As adults, we tend to see problems as things we need to fix, pay for, or solve. Since we think we are large, we tend to think we do not need or deserve any help, therefore we do not often cry out. We think that we are supposed to have the resources necessary to meet all of life’s demands all by ourselves. Any cry out is a sign of weakness, and might even bother God or have Him think less of us. If this is you, then remember that Jesus wants us to have child-like faith. This is the kind of faith that caused a small boy to offer a few measly fish and loaves to a hungry mob. Any adult would tell you the boys offering was not enough, but any adult who said this would be forgetting the One who would be doing the feeding.
Spiritually speaking, we are like toddlers with many needs requiring Someone who wears many hats to come to our rescue. We need Someone who can be a priest, a doctor, a counselor, and an empowerer every moment of our lives. When we realize this and cry out, Jesus hears our cries and comes to our rescue. In fact, He loves wearing the many hats we ask Him to wear because in this life we will never grow out of our state of dependence.
This Christmas season may we all worship Christ with a child-like sense of dependence on Him who was born in Bethlehem to wear many hats for you and me.
Christmas 1978. Waiting for my sister and I that Christmas morning was a brand new kind of Christmas gift: an Atari 2600. This little black and brown box was the first video game system I had ever seen, much less owned. I still remember setting it up on a card table in the dining room, plugging it into a little black and white tube television, and playing a game called “Circus Atari.” It was awesome.
Somehow, I think kids today don’t appreciate all they have. Today’s games are in HD, look like real life, and are played on TV screens the size of scoreboards circa 1978. Atari games were played on 10 inch tubes, did not support graphics in circles (square shapes only), and were totally 2D. I lived in a neighborhood full of little boys who would have loved to have just one afternoon playing Madden Football on an XBox 360. Colecovision was the best we could do.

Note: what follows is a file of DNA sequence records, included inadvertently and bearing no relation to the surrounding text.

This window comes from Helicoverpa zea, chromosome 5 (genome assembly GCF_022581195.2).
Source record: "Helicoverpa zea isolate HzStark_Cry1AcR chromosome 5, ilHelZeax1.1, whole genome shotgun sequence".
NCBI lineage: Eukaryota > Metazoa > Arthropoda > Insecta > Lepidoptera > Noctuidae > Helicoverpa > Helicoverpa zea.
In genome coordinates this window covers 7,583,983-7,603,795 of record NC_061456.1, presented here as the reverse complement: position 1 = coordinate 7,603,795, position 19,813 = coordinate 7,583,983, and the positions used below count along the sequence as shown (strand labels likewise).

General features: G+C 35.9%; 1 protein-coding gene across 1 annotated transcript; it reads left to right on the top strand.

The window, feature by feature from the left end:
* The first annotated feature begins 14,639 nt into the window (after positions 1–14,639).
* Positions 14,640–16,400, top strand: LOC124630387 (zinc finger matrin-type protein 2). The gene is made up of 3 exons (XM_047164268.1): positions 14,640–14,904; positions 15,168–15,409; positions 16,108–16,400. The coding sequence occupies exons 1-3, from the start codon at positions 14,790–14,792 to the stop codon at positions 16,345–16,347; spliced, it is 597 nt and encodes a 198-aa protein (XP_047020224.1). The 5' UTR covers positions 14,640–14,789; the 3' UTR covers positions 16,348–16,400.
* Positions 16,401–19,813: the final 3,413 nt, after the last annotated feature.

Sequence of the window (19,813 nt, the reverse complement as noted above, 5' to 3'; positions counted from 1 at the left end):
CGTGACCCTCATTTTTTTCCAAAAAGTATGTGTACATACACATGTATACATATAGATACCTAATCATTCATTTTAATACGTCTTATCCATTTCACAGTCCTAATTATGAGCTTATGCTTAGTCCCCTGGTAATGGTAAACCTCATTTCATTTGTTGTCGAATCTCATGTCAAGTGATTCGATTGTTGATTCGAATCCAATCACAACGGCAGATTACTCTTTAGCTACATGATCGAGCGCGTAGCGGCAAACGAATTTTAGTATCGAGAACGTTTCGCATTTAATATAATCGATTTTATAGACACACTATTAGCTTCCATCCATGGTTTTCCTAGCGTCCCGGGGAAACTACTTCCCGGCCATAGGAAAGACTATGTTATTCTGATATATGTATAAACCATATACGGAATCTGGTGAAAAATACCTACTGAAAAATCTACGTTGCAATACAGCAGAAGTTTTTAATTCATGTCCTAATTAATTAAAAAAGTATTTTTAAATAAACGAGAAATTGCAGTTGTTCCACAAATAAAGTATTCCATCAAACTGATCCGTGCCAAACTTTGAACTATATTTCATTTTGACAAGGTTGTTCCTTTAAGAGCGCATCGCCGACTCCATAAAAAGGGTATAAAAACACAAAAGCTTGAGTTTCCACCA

I was thinking of this today as I read Luke 10:23-24, where Jesus talks about how lucky the disciples were to see the first advent of the Son of God:
Then turning to the disciples He said privately, “Blessed are the eyes that see what you see! For I tell you that many prophets and kings desired to see what you see, and did not see it, and to hear what you hear, and did not hear it.”
Since Adam and Eve first sinned in the Garden, people had longed to see the coming of the Messiah . . . the One God had promised would crush the head of the snake, and set people free from the bondage of their sin. For centuries, mankind had longed for Messiah’s coming, but did not see it. For centuries, humanity struggled on in Standard Definition, longing for the HD deliverance that would one day come. When Jesus was born, He gave a new gift that had been long hoped for, but never seen. He gave them Himself. That is why Jesus tells His disciples that they are so fortunate to see with their own eyes Messiah in the flesh.
Some 2,000 years later, as we celebrate Christmas this year, we need to be reminded of just how fortunate we are. We live on the “right” side of Christmas. We do not have to look forward to His coming one day, we get to look back on His sacrifice and revelation. However, many of us fail to appreciate this blessing. Like a kid who is unimpressed with Madden 2012 (because they have seen Madden 2011), too many of us take for granted the blessing of knowing the real meaning of Christmas.
So, this year, as you mail Christmas cards, wrap gifts, attend parties, and drink egg nog, REMEMBER: Prophets and Kings longed to see the revelation of Messiah’s coming that we have so readily accessible to us in Matthew, Mark, Luke, and John. Appreciate the blessing of worshipping Christ, our new born King this holiday season.